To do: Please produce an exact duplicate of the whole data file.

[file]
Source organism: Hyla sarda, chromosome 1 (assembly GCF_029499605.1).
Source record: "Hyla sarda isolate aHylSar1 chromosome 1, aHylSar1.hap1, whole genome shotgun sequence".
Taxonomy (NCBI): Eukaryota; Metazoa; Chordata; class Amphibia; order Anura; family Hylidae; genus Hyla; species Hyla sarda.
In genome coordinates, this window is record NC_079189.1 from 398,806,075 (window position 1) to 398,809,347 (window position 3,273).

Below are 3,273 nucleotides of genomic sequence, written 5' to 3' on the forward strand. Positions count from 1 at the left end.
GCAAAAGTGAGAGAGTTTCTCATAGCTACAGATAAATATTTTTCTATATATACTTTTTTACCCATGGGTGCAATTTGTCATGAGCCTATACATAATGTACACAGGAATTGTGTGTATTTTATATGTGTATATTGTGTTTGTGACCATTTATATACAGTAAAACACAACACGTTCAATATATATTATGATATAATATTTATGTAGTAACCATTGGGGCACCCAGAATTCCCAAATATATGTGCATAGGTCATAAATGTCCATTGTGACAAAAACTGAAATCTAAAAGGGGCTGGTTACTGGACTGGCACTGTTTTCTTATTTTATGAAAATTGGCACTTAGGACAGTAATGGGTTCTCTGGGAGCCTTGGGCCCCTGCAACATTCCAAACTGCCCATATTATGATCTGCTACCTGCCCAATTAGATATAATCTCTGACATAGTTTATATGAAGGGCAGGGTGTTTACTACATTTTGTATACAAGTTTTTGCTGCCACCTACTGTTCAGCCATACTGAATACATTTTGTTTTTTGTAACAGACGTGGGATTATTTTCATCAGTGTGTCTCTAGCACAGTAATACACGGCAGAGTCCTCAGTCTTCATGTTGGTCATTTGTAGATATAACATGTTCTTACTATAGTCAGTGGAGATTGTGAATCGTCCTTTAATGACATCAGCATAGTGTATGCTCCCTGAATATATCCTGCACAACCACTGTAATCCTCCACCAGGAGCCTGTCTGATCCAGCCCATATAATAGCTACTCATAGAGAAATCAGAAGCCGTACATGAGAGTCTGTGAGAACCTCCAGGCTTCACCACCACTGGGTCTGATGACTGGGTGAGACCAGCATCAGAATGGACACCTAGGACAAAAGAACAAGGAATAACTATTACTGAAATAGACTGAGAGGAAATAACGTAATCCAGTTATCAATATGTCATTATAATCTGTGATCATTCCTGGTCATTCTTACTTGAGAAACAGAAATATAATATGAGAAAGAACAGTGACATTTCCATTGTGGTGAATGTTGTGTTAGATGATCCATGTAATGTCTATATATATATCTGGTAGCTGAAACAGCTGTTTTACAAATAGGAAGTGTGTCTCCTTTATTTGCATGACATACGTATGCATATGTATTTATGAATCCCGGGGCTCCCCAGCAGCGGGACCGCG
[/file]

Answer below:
Source organism: Hyla sarda, chromosome 1 (assembly GCF_029499605.1).
Source record: "Hyla sarda isolate aHylSar1 chromosome 1, aHylSar1.hap1, whole genome shotgun sequence".
Taxonomy (NCBI): Eukaryota; Metazoa; Chordata; class Amphibia; order Anura; family Hylidae; genus Hyla; species Hyla sarda.
In genome coordinates, this window is record NC_079189.1 from 398,806,075 (window position 1) to 398,809,347 (window position 3,273).

Below are 3,273 nucleotides of genomic sequence, written 5' to 3' on the forward strand. Positions count from 1 at the left end.
GCAAAAGTGAGAGAGTTTCTCATAGCTACAGATAAATATTTTTCTATATATACTTTTTTACCCATGGGTGCAATTTGTCATGAGCCTATACATAATGTACACAGGAATTGTGTGTATTTTATATGTGTATATTGTGTTTGTGACCATTTATATACAGTAAAACACAACACGTTCAATATATATTATGATATAATATTTATGTAGTAACCATTGGGGCACCCAGAATTCCCAAATATATGTGCATAGGTCATAAATGTCCATTGTGACAAAAACTGAAATCTAAAAGGGGCTGGTTACTGGACTGGCACTGTTTTCTTATTTTATGAAAATTGGCACTTAGGACAGTAATGGGTTCTCTGGGAGCCTTGGGCCCCTGCAACATTCCAAACTGCCCATATTATGATCTGCTACCTGCCCAATTAGATATAATCTCTGACATAGTTTATATGAAGGGCAGGGTGTTTACTACATTTTGTATACAAGTTTTTGCTGCCACCTACTGTTCAGCCATACTGAATACATTTTGTTTTTTGTAACAGACGTGGGATTATTTTCATCAGTGTGTCTCTAGCACAGTAATACACGGCAGAGTCCTCAGTCTTCATGTTGGTCATTTGTAGATATAACATGTTCTTACTATAGTCAGTGGAGATTGTGAATCGTCCTTTAATGACATCAGCATAGTGTATGCTCCCTGAATATATCCTGCACAACCACTGTAATCCTCCACCAGGAGCCTGTCTGATCCAGCCCATATAATAGCTACTCATAGAGAAATCAGAAGCCGTACATGAGAGTCTGTGAGAACCTCCAGGCTTCACCACCACTGGGTCTGATGACTGGGTGAGACCAGCATCAGAATGGACACCTAGGACAAAAGAACAAGGAATAACTATTACTGAAATAGACTGAGAGGAAATAACGTAATCCAGTTATCAATATGTCATTATAATCTGTGATCATTCCTGGTCATTCTTACTTGAGAAACAGAAATATAATATGAGAAAGAACAGTGACATTTCCATTGTGGTGAATGTTGTGTTAGATGATCCATGTAATGTCTATATATATATCTGGTAGCTGAAACAGCTGTTTTACAAATAGGAAGTGTGTCTCCTTTATTTGCATGACATACGTATGCATATGTATTTATGAATCCCGGGGCTCCCCAGCAGCGGGACCGCG